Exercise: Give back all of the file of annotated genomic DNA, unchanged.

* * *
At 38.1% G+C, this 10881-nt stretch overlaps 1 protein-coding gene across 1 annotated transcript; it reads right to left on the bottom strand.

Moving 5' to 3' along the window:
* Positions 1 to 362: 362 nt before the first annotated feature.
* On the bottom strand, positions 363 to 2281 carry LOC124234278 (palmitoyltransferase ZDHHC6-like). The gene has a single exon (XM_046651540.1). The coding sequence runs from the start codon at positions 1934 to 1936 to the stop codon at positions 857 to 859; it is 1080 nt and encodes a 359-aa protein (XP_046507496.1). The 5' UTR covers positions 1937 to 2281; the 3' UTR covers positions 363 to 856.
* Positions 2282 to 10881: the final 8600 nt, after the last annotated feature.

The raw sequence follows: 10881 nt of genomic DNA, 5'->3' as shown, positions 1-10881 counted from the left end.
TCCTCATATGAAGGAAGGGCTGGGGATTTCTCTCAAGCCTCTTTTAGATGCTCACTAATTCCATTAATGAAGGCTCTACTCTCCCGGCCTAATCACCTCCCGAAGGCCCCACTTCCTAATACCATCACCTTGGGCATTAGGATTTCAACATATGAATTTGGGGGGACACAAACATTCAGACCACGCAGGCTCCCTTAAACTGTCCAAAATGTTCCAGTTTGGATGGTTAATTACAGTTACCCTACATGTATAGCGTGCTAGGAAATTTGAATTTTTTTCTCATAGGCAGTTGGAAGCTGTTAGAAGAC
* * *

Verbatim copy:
At 38.1% G+C, this 10881-nt stretch overlaps 1 protein-coding gene across 1 annotated transcript; it reads right to left on the bottom strand.

Moving 5' to 3' along the window:
* Positions 1 to 362: 362 nt before the first annotated feature.
* On the bottom strand, positions 363 to 2281 carry LOC124234278 (palmitoyltransferase ZDHHC6-like). The gene has a single exon (XM_046651540.1). The coding sequence runs from the start codon at positions 1934 to 1936 to the stop codon at positions 857 to 859; it is 1080 nt and encodes a 359-aa protein (XP_046507496.1). The 5' UTR covers positions 1937 to 2281; the 3' UTR covers positions 363 to 856.
* Positions 2282 to 10881: the final 8600 nt, after the last annotated feature.

The raw sequence follows: 10881 nt of genomic DNA, 5'->3' as shown, positions 1-10881 counted from the left end.
TCCTCATATGAAGGAAGGGCTGGGGATTTCTCTCAAGCCTCTTTTAGATGCTCACTAATTCCATTAATGAAGGCTCTACTCTCCCGGCCTAATCACCTCCCGAAGGCCCCACTTCCTAATACCATCACCTTGGGCATTAGGATTTCAACATATGAATTTGGGGGGACACAAACATTCAGACCACGCAGGCTCCCTTAAACTGTCCAAAATGTTCCAGTTTGGATGGTTAATTACAGTTACCCTACATGTATAGCGTGCTAGGAAATTTGAATTTTTTTCTCATAGGCAGTTGGAAGCTGTTAGAAGAC